Peter Stuyvesant Biography, Life, Interesting Facts
Peter Stuyvesant was the last Dutch Director-General of the settlement of New Netherland. The British took control of the settlement in 1664 and later renamed it as the New York City. There is a conflicting report of the year of birth of Peter. According to some historians, Peter was born in the year 1592. He was born in Peperga, Friesland, Netherland. However, no specific date of birth is available in the public domain. He grew up under the watchful eyes of his father Balthasar Stuyvesant, a Calvinist minister and his mother Margaretha Hardenstein.
Peter attended the University of Franeker. He studied Philosophy and languages there. However, during his later years, he was accused of enticing the daughter of the owner of his rented accommodation. As a result, the University expelled Peter.
Upon his dismissal from the University of Franeker, he arrived at the city of Amsterdam. At Amsterdam, he joined the Dutch West India Company. In 1630, his company sent him to Fernando de Noronha which was a small island off the coast of Brazil. He was to act as the commercial agent of his company there. At the island, he completed five successful years of his initial assignment. During this period, he showcased exceptional administrative capabilities. As a result, the company transferred him to the neighboring Brazilian state of Pernambuco.
In 1638, he became the Governor of the colony of Curacao. At that time, Pernambuco was the main Dutch naval base in the entire West Indies. Later, in April 1644, he led a coordinated attack on the island of Saint Martin. The intention was to recapture the island from the hands of the Spanish. He severely injured his right leg during the assault. The leg was crushed by a cannonball. Later, the doctors amputated the injured leg from below the knee. Thereafter, Peter came back to the Netherlands.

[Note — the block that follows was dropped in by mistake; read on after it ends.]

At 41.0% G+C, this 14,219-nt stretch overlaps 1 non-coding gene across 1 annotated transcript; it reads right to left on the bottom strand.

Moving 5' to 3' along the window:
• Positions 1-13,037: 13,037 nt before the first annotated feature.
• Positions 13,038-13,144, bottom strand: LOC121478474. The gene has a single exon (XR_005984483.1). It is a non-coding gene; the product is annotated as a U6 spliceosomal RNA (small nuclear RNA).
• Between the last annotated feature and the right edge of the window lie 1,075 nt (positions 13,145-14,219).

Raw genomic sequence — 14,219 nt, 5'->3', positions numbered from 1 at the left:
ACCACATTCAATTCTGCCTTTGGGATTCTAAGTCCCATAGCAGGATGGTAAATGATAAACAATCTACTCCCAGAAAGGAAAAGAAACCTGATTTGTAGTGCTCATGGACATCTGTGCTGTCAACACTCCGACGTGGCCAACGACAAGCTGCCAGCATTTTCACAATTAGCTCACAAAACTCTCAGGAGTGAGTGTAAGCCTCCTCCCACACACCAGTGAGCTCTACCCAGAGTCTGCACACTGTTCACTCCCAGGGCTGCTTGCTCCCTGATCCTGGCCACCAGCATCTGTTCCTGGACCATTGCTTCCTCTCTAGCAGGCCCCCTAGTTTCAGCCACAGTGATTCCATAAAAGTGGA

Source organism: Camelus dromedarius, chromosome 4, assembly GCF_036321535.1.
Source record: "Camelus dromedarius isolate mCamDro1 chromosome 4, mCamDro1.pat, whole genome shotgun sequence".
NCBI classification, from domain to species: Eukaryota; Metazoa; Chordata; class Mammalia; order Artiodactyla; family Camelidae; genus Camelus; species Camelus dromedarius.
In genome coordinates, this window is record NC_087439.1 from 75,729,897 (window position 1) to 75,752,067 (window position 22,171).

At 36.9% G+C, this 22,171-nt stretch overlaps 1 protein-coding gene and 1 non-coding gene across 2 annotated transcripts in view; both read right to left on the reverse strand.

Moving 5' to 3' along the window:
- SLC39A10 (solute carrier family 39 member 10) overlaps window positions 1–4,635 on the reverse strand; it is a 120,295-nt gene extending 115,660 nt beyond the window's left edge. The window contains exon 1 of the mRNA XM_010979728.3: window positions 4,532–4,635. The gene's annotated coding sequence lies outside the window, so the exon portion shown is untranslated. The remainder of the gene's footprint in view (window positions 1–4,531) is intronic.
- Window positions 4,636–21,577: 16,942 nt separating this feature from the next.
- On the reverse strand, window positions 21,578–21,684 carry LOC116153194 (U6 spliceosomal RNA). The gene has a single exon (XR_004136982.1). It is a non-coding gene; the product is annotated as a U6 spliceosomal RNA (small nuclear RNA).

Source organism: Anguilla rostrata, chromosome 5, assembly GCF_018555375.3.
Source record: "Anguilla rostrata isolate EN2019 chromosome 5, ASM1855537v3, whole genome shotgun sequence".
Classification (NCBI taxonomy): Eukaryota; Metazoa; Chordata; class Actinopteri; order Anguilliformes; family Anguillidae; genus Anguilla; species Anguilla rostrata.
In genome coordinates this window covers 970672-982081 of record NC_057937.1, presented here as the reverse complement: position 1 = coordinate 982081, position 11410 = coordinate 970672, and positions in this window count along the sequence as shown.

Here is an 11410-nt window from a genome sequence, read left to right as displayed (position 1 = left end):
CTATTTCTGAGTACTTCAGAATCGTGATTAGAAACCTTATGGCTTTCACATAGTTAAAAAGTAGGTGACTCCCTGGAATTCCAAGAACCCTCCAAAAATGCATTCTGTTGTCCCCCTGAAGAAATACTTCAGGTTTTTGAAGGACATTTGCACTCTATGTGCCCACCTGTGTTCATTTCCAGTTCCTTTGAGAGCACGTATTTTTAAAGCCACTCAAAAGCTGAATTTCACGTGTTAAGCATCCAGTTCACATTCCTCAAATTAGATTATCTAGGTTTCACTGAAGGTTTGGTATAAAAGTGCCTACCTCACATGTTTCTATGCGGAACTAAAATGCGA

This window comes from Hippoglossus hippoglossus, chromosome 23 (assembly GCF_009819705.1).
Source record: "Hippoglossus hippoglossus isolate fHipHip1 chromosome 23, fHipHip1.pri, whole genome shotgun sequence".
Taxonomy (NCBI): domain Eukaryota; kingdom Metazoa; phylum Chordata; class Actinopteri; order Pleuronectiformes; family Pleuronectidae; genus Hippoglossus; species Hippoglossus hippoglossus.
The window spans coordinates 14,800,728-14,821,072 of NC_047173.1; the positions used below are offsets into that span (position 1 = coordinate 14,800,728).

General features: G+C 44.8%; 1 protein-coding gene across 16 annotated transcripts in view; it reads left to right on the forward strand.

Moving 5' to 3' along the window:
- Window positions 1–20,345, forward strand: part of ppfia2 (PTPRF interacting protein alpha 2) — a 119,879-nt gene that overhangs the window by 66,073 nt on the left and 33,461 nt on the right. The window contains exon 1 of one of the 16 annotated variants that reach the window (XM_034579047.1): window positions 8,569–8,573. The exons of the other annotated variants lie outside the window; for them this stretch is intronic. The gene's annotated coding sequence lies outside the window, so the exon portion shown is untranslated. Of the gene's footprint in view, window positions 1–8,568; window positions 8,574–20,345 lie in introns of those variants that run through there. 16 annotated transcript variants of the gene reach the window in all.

DIRECTOR-GENERAL OF NEW NETHERLAND
Peter used a wooden prosthesis in place of his amputated right leg after recovering from the fatal injury. In May 1645, the Dutch West India Company selected him as the Director-General of the settlement of New Netherland. His jurisdiction included the New Amsterdam, the present day New York City of the United States. Willem Kieft, his predecessor, had left the colony in shambles. Therefore, Peter’s first and foremost duty was to rebuild the colony. His administrative efficiency soon turned the colony into a prosperous territory. In July 1646, he also became the Director-General of all areas of North America and West Indies under Dutch control.
DENIAL OF RELIGIOUS FREEDOM
Peter's tenure was not without controversy. He disallowed any religious freedom to the inhabitants of the Dutch occupied territory. His refusal to grant the required liberty to preach any religious faith other than that of the Dutch Reformed Church showed him in poor light. The rigidity he had shown in pursuing religious freedom later paved the way for the Bill of Rights. The United States Constitution propagated the bill. They also ensured freedom of religion for all.
SURRENDERING NEW NETHERLAND
On September 6, 1664, Peter surrendered the territory of New Netherland to a resurgent British force. An Articles of Capitulation was signed between his representatives and his British counterparts to validate the surrender. Thereafter, all the occupants of the settlement were assured of their life, estate, and liberty.
PERSONAL LIFE AND LEGACY
Peter married Judith Bayard in 1645. His sister Anna Stuyvesant was the wife of Judith’s brother Samuel Bayard. Peter and Judith together had two sons. He left for his heavenly abode in August 1672. His mortal remains was interred in the east wall of St. Mark's Church in-the-Bowery.
As an early architect of the present day New York City, his name appears on a lot of landmarks all over the city.
Edward Hammond Hargraves
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